The Afghan Genizah Sees the Light of Day

Beginning in 2013, the National Library of Israel succeeded in acquiring a trove of documents relating to the Jewish community of medieval Afghanistan, known informally as the Afghan Genizah. Some items are now being put on display for the first time. Yitzhak Tesler reports:

“What distinguishes the documents that have arrived from Afghanistan is the exposure to a Jewish community that we simply knew nothing about, except for the fact that it existed,” says Yoel Finkelman, curator of the Judaica collection at the National Library in Jerusalem.

In the year 586 BCE, the First Temple was destroyed by Nebuchadnezzar, the king of Babylon, and his army commander Nebuzaradan, who conquered Jerusalem and exiled the Jews to the east. During that time, Jewish exiles migrated from the Land of Israel to the area that is now Afghanistan, an important trading hub along the Silk Road, with some Jewish merchants amassing great wealth.

The Golden Age of the Jews in the region came to an end in the 13th century CE when Genghis Khan and the Mongols conquered the area and systematically [destroyed] everything in their wake, including communities, property, and even historical documentation. However, two archives were preserved for nearly a thousand years near the city of Mian in Afghanistan, one of which belonged to a successful Jewish merchant named Abu Nasr ben Daniel.

“He was probably some kind of family patriarch,” says Finkelman. “He documented who owed him money, and the rent he needed to receive for his properties, and also preserved Jewish texts. The collection includes many documents . . . written in ancient Persian and Arabic letters, but there are also documents in Hebrew and even in Judeo-Arabic.”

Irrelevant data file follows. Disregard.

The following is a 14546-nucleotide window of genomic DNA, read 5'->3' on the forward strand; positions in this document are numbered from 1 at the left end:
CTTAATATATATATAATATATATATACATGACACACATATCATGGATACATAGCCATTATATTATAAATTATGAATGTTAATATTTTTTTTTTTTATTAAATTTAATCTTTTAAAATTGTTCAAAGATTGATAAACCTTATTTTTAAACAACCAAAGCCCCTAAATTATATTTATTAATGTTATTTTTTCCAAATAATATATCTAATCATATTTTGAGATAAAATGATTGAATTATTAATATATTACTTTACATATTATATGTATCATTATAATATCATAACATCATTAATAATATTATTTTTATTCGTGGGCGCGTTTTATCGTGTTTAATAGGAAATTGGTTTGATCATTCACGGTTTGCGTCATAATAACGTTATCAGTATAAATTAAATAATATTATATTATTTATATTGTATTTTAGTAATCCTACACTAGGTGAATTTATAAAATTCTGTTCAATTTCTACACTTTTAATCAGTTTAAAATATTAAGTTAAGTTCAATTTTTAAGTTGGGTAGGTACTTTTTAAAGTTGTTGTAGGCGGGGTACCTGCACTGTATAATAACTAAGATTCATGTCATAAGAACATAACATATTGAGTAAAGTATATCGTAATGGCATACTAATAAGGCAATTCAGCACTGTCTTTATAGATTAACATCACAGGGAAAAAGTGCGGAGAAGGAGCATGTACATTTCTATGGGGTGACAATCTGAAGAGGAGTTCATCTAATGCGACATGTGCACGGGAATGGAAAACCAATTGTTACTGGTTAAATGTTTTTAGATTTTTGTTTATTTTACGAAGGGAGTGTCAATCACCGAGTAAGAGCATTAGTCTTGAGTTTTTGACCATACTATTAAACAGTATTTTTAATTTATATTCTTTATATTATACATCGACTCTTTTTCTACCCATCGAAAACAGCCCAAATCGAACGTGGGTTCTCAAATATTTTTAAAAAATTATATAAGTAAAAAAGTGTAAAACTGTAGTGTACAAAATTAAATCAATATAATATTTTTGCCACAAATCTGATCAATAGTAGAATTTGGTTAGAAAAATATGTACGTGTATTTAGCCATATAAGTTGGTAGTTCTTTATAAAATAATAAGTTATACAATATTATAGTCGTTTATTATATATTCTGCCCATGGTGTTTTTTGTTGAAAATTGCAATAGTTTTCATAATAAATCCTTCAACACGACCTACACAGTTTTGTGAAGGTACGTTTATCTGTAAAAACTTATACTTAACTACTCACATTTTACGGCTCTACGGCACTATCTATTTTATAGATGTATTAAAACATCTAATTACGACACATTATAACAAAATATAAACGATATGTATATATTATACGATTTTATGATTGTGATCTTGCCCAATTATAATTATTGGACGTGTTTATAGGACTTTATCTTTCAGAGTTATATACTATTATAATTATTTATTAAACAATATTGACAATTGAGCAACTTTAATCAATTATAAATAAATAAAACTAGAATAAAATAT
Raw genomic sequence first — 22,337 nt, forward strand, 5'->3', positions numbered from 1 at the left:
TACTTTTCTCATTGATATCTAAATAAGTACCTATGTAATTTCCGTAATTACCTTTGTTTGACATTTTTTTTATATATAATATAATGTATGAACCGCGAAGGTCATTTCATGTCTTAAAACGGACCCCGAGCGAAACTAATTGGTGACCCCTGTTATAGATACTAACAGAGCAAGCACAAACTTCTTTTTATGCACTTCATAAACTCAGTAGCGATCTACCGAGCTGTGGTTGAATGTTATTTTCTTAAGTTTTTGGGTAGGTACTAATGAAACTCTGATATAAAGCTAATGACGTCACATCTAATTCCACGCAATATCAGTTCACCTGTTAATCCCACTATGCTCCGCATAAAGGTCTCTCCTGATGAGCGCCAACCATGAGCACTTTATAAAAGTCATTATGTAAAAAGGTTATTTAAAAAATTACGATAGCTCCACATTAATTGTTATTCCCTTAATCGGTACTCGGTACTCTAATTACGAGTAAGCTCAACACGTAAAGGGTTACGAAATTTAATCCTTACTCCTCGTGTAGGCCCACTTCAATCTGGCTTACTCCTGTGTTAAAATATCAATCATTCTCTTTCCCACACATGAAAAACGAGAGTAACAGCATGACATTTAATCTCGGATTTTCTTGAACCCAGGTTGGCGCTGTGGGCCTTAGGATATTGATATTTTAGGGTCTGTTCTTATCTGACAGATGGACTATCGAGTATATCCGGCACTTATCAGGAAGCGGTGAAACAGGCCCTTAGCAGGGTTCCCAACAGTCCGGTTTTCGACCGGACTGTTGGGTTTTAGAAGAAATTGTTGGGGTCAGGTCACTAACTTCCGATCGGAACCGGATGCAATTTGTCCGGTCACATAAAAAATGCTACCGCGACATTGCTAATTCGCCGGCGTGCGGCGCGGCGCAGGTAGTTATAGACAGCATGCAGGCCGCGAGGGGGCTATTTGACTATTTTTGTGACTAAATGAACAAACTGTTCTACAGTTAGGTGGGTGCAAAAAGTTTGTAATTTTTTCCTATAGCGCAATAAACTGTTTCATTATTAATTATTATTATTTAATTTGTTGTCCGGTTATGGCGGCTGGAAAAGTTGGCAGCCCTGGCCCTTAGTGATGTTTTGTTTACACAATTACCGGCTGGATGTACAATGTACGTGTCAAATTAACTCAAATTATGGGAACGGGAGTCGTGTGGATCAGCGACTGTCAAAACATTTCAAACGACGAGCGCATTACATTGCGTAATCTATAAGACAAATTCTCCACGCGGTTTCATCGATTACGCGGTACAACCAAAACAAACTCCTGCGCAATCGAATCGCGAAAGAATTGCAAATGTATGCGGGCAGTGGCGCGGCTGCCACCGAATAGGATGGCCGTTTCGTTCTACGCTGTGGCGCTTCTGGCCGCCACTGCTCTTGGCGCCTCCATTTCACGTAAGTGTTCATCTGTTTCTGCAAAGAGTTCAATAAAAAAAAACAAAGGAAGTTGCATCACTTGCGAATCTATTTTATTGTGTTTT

Read more at Ynet

More about: Afghanistan, Central Asian Jewry, Jewish archives, Jewish history, National Library of Israel

Hamas’s Hostage Diplomacy

Ron Ben-Yishai explains Hamas’s current calculations:

Strategically speaking, Hamas is hoping to add more and more days to the pause currently in effect, setting a new reality in stone, one which will convince the United States to get Israel to end the war. At the same time, they still have most of the hostages hidden in every underground crevice they could find, and hope to exchange those with as many Hamas and Islamic Jihad prisoners currently in Israeli prisons, planning on “revitalizing” their terrorist inclinations to even the odds against the seemingly unstoppable Israeli war machine.

Chances are that if pressured to do so by Qatar and Egypt, they will release men over 60 with the same “three-for-one” deal they’ve had in place so far, but when Israeli soldiers are all they have left to exchange, they are unlikely to extend the arrangement, instead insisting that for every IDF soldier released, thousands of their people would be set free.

In one of his last speeches prior to October 7, the Gaza-based Hamas chief Yahya Sinwar said, “remember the number one, one, one, one.” While he did not elaborate, it is believed he meant he wants 1,111 Hamas terrorists held in Israel released for every Israeli soldier, and those words came out of his mouth before he could even believe he would be able to abduct Israelis in the hundreds. This added leverage is likely to get him to aim for the release for all prisoners from Israeli facilities, not just some or even most.

Read more at Ynet

More about: Gaza War 2023, Hamas, Israeli Security